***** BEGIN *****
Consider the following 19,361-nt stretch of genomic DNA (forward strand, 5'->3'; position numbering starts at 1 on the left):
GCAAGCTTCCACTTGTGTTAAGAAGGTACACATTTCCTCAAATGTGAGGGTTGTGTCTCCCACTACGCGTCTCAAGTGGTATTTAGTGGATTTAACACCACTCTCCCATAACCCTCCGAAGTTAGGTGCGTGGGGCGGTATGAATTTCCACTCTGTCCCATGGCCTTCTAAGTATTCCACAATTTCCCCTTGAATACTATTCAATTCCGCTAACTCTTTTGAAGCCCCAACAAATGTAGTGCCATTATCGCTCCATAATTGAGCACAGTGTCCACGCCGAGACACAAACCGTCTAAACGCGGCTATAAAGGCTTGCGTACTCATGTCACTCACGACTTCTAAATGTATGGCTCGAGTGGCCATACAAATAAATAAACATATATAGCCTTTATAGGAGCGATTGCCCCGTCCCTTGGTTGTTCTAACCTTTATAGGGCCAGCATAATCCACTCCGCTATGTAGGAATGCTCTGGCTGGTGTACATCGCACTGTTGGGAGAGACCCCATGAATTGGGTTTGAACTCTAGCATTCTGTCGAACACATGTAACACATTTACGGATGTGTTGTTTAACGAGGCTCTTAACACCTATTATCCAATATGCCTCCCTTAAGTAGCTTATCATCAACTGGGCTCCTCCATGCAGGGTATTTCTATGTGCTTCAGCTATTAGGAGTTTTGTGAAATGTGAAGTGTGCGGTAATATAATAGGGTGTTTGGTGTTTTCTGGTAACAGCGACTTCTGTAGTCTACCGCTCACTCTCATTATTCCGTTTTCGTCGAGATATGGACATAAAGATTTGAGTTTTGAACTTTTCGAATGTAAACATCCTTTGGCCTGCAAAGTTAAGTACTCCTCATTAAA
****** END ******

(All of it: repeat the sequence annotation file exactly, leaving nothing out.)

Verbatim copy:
Consider the following 19,361-nt stretch of genomic DNA (forward strand, 5'->3'; position numbering starts at 1 on the left):
GCAAGCTTCCACTTGTGTTAAGAAGGTACACATTTCCTCAAATGTGAGGGTTGTGTCTCCCACTACGCGTCTCAAGTGGTATTTAGTGGATTTAACACCACTCTCCCATAACCCTCCGAAGTTAGGTGCGTGGGGCGGTATGAATTTCCACTCTGTCCCATGGCCTTCTAAGTATTCCACAATTTCCCCTTGAATACTATTCAATTCCGCTAACTCTTTTGAAGCCCCAACAAATGTAGTGCCATTATCGCTCCATAATTGAGCACAGTGTCCACGCCGAGACACAAACCGTCTAAACGCGGCTATAAAGGCTTGCGTACTCATGTCACTCACGACTTCTAAATGTATGGCTCGAGTGGCCATACAAATAAATAAACATATATAGCCTTTATAGGAGCGATTGCCCCGTCCCTTGGTTGTTCTAACCTTTATAGGGCCAGCATAATCCACTCCGCTATGTAGGAATGCTCTGGCTGGTGTACATCGCACTGTTGGGAGAGACCCCATGAATTGGGTTTGAACTCTAGCATTCTGTCGAACACATGTAACACATTTACGGATGTGTTGTTTAACGAGGCTCTTAACACCTATTATCCAATATGCCTCCCTTAAGTAGCTTATCATCAACTGGGCTCCTCCATGCAGGGTATTTCTATGTGCTTCAGCTATTAGGAGTTTTGTGAAATGTGAAGTGTGCGGTAATATAATAGGGTGTTTGGTGTTTTCTGGTAACAGCGACTTCTGTAGTCTACCGCTCACTCTCATTATTCCGTTTTCGTCGAGATATGGACATAAAGATTTGAGTTTTGAACTTTTCGAATGTAAACATCCTTTGGCCTGCAAAGTTAAGTACTCCTCATTAAA